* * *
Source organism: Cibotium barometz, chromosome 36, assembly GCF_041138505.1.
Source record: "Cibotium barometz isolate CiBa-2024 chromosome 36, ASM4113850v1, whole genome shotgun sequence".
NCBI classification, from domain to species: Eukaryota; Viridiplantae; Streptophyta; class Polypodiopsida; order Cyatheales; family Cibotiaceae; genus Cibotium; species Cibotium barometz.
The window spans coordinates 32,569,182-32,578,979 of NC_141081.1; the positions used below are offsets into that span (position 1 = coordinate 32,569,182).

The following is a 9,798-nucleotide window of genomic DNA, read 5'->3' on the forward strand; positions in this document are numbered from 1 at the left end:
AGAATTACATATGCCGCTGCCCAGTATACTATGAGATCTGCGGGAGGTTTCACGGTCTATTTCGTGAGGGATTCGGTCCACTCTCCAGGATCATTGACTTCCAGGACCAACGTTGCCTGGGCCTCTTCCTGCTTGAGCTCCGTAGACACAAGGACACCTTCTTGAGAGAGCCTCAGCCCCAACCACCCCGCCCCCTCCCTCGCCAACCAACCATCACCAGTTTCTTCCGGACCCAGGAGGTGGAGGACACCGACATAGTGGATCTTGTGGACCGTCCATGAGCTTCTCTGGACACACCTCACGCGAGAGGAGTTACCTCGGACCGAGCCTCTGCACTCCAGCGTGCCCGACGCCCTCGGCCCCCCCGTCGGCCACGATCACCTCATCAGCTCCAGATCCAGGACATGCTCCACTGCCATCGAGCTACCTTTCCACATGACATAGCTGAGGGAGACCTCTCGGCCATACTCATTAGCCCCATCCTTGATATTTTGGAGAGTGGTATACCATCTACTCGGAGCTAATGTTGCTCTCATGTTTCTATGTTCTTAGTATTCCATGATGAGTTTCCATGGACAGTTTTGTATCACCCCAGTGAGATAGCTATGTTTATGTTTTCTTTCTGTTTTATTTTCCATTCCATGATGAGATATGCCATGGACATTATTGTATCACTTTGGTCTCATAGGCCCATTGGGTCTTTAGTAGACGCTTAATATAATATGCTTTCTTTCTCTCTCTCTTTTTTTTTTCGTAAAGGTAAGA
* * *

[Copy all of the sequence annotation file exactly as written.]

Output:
Source organism: Cibotium barometz, chromosome 36, assembly GCF_041138505.1.
Source record: "Cibotium barometz isolate CiBa-2024 chromosome 36, ASM4113850v1, whole genome shotgun sequence".
NCBI classification, from domain to species: Eukaryota; Viridiplantae; Streptophyta; class Polypodiopsida; order Cyatheales; family Cibotiaceae; genus Cibotium; species Cibotium barometz.
The window spans coordinates 32,569,182-32,578,979 of NC_141081.1; the positions used below are offsets into that span (position 1 = coordinate 32,569,182).

The following is a 9,798-nucleotide window of genomic DNA, read 5'->3' on the forward strand; positions in this document are numbered from 1 at the left end:
AGAATTACATATGCCGCTGCCCAGTATACTATGAGATCTGCGGGAGGTTTCACGGTCTATTTCGTGAGGGATTCGGTCCACTCTCCAGGATCATTGACTTCCAGGACCAACGTTGCCTGGGCCTCTTCCTGCTTGAGCTCCGTAGACACAAGGACACCTTCTTGAGAGAGCCTCAGCCCCAACCACCCCGCCCCCTCCCTCGCCAACCAACCATCACCAGTTTCTTCCGGACCCAGGAGGTGGAGGACACCGACATAGTGGATCTTGTGGACCGTCCATGAGCTTCTCTGGACACACCTCACGCGAGAGGAGTTACCTCGGACCGAGCCTCTGCACTCCAGCGTGCCCGACGCCCTCGGCCCCCCCGTCGGCCACGATCACCTCATCAGCTCCAGATCCAGGACATGCTCCACTGCCATCGAGCTACCTTTCCACATGACATAGCTGAGGGAGACCTCTCGGCCATACTCATTAGCCCCATCCTTGATATTTTGGAGAGTGGTATACCATCTACTCGGAGCTAATGTTGCTCTCATGTTTCTATGTTCTTAGTATTCCATGATGAGTTTCCATGGACAGTTTTGTATCACCCCAGTGAGATAGCTATGTTTATGTTTTCTTTCTGTTTTATTTTCCATTCCATGATGAGATATGCCATGGACATTATTGTATCACTTTGGTCTCATAGGCCCATTGGGTCTTTAGTAGACGCTTAATATAATATGCTTTCTTTCTCTCTCTCTTTTTTTTTTCGTAAAGGTAAGA